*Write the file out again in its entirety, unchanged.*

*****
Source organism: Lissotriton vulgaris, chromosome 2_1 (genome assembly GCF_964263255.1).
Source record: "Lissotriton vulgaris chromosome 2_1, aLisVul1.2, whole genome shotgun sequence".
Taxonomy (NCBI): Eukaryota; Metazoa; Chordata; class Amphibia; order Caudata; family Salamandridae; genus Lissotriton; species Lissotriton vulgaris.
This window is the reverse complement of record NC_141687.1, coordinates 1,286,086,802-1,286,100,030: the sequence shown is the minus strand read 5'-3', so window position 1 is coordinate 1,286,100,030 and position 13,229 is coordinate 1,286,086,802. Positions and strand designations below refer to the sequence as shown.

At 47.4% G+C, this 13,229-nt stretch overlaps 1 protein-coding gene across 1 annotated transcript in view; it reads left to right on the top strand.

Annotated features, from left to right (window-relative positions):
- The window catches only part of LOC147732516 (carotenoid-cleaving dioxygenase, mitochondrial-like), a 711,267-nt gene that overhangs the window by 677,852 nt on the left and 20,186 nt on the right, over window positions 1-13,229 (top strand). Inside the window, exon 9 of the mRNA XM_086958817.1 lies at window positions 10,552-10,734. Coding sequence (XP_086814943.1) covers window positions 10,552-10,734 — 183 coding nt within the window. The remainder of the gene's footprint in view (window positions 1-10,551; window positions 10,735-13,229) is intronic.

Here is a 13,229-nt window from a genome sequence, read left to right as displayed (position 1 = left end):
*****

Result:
Source organism: Lissotriton vulgaris, chromosome 2_1 (genome assembly GCF_964263255.1).
Source record: "Lissotriton vulgaris chromosome 2_1, aLisVul1.2, whole genome shotgun sequence".
Taxonomy (NCBI): Eukaryota; Metazoa; Chordata; class Amphibia; order Caudata; family Salamandridae; genus Lissotriton; species Lissotriton vulgaris.
This window is the reverse complement of record NC_141687.1, coordinates 1,286,086,802-1,286,100,030: the sequence shown is the minus strand read 5'-3', so window position 1 is coordinate 1,286,100,030 and position 13,229 is coordinate 1,286,086,802. Positions and strand designations below refer to the sequence as shown.

At 47.4% G+C, this 13,229-nt stretch overlaps 1 protein-coding gene across 1 annotated transcript in view; it reads left to right on the top strand.

Annotated features, from left to right (window-relative positions):
- The window catches only part of LOC147732516 (carotenoid-cleaving dioxygenase, mitochondrial-like), a 711,267-nt gene that overhangs the window by 677,852 nt on the left and 20,186 nt on the right, over window positions 1-13,229 (top strand). Inside the window, exon 9 of the mRNA XM_086958817.1 lies at window positions 10,552-10,734. Coding sequence (XP_086814943.1) covers window positions 10,552-10,734 — 183 coding nt within the window. The remainder of the gene's footprint in view (window positions 1-10,551; window positions 10,735-13,229) is intronic.

Here is a 13,229-nt window from a genome sequence, read left to right as displayed (position 1 = left end):